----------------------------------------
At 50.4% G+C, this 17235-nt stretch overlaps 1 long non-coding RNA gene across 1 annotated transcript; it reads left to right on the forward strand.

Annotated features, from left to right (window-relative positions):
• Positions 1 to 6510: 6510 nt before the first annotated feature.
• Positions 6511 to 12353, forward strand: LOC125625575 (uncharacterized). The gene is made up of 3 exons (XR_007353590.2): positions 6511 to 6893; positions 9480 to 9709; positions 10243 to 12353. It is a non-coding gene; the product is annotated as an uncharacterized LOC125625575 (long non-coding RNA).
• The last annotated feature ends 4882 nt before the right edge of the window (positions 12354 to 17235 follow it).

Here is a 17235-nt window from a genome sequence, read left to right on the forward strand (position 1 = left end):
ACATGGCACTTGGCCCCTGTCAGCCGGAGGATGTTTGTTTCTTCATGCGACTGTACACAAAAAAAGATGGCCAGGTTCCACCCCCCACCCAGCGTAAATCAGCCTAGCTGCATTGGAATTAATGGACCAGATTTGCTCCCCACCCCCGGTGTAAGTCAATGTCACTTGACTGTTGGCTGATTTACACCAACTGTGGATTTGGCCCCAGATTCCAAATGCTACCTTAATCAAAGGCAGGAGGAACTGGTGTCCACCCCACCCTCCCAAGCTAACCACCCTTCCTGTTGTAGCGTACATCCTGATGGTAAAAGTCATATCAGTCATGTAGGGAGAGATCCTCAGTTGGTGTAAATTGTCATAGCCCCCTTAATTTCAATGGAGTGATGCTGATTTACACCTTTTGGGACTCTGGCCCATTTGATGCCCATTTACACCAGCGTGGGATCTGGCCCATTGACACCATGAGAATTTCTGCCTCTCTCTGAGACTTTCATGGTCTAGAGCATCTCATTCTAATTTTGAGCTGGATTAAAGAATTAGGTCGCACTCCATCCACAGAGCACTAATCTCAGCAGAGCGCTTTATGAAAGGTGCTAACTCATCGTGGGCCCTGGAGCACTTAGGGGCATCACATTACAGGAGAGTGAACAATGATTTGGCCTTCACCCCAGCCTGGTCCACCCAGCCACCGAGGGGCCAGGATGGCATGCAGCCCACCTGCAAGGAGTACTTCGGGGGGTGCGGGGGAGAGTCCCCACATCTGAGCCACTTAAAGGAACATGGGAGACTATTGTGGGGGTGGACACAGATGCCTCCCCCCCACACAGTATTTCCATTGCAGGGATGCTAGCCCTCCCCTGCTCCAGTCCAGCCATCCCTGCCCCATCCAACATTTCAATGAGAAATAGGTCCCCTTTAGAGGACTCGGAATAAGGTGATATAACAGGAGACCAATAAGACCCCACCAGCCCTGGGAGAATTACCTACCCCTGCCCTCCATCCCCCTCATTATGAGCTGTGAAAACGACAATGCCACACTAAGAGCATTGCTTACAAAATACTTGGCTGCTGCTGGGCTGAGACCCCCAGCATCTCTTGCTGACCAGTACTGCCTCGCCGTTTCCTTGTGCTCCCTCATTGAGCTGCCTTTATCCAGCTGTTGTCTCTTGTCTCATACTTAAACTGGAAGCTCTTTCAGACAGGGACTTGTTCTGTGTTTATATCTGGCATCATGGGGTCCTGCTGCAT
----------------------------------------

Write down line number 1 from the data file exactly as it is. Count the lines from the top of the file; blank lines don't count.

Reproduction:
At 50.4% G+C, this 17235-nt stretch overlaps 1 long non-coding RNA gene across 1 annotated transcript; it reads left to right on the forward strand.